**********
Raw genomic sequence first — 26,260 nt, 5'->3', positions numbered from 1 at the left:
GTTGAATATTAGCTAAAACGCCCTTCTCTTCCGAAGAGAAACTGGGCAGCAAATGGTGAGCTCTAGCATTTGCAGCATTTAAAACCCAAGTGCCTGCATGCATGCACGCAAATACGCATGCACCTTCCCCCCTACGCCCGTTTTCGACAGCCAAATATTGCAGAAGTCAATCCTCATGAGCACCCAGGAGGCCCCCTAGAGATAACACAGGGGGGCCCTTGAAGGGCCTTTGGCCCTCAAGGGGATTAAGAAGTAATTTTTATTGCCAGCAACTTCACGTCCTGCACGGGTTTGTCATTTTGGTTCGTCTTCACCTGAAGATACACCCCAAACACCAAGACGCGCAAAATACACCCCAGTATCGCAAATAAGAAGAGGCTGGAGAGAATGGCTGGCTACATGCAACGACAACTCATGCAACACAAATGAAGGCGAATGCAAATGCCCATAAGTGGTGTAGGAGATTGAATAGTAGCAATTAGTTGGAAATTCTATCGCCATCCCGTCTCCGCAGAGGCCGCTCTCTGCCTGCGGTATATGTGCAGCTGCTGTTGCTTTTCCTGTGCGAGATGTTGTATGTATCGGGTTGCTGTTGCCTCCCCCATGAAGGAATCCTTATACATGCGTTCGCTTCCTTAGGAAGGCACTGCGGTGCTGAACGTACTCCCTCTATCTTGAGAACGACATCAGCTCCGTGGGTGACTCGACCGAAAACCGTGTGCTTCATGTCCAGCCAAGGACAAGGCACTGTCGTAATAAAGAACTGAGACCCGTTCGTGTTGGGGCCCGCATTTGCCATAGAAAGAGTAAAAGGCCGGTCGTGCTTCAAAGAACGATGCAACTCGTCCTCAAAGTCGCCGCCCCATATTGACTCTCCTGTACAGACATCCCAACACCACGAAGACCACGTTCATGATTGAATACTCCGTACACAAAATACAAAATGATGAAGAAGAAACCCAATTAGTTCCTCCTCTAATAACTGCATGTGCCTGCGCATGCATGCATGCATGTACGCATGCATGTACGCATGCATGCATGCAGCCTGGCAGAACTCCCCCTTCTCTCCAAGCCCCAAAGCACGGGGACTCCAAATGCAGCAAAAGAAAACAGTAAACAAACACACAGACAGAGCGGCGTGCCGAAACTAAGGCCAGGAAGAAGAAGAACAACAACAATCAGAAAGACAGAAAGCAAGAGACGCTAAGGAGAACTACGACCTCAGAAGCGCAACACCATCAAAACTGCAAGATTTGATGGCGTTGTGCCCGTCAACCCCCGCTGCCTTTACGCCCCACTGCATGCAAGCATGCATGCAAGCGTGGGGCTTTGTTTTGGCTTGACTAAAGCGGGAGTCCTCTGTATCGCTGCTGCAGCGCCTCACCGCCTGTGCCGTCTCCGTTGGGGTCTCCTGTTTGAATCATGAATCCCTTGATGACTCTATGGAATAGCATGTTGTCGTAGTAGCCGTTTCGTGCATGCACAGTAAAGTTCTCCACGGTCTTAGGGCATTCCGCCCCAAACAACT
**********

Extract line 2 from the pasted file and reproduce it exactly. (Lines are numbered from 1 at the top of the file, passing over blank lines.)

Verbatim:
GTTGAATATTAGCTAAAACGCCCTTCTCTTCCGAAGAGAAACTGGGCAGCAAATGGTGAGCTCTAGCATTTGCAGCATTTAAAACCCAAGTGCCTGCATGCATGCACGCAAATACGCATGCACCTTCCCCCCTACGCCCGTTTTCGACAGCCAAATATTGCAGAAGTCAATCCTCATGAGCACCCAGGAGGCCCCCTAGAGATAACACAGGGGGGCCCTTGAAGGGCCTTTGGCCCTCAAGGGGATTAAGAAGTAATTTTTATTGCCAGCAACTTCACGTCCTGCACGGGTTTGTCATTTTGGTTCGTCTTCACCTGAAGATACACCCCAAACACCAAGACGCGCAAAATACACCCCAGTATCGCAAATAAGAAGAGGCTGGAGAGAATGGCTGGCTACATGCAACGACAACTCATGCAACACAAATGAAGGCGAATGCAAATGCCCATAAGTGGTGTAGGAGATTGAATAGTAGCAATTAGTTGGAAATTCTATCGCCATCCCGTCTCCGCAGAGGCCGCTCTCTGCCTGCGGTATATGTGCAGCTGCTGTTGCTTTTCCTGTGCGAGATGTTGTATGTATCGGGTTGCTGTTGCCTCCCCCATGAAGGAATCCTTATACATGCGTTCGCTTCCTTAGGAAGGCACTGCGGTGCTGAACGTACTCCCTCTATCTTGAGAACGACATCAGCTCCGTGGGTGACTCGACCGAAAACCGTGTGCTTCATGTCCAGCCAAGGACAAGGCACTGTCGTAATAAAGAACTGAGACCCGTTCGTGTTGGGGCCCGCATTTGCCATAGAAAGAGTAAAAGGCCGGTCGTGCTTCAAAGAACGATGCAACTCGTCCTCAAAGTCGCCGCCCCATATTGACTCTCCTGTACAGACATCCCAACACCACGAAGACCACGTTCATGATTGAATACTCCGTACACAAAATACAAAATGATGAAGAAGAAACCCAATTAGTTCCTCCTCTAATAACTGCATGTGCCTGCGCATGCATGCATGCATGTACGCATGCATGTACGCATGCATGCATGCAGCCTGGCAGAACTCCCCCTTCTCTCCAAGCCCCAAAGCACGGGGACTCCAAATGCAGCAAAAGAAAACAGTAAACAAACACACAGACAGAGCGGCGTGCCGAAACTAAGGCCAGGAAGAAGAAGAACAACAACAATCAGAAAGACAGAAAGCAAGAGACGCTAAGGAGAACTACGACCTCAGAAGCGCAACACCATCAAAACTGCAAGATTTGATGGCGTTGTGCCCGTCAACCCCCGCTGCCTTTACGCCCCACTGCATGCAAGCATGCATGCAAGCGTGGGGCTTTGTTTTGGCTTGACTAAAGCGGGAGTCCTCTGTATCGCTGCTGCAGCGCCTCACCGCCTGTGCCGTCTCCGTTGGGGTCTCCTGTTTGAATCATGAATCCCTTGATGACTCTATGGAATAGCATGTTGTCGTAGTAGCCGTTTCGTGCATGCACAGTAAAGTTCTCCACGGTCTTAGGGCATTCCGCCCCAAACAACT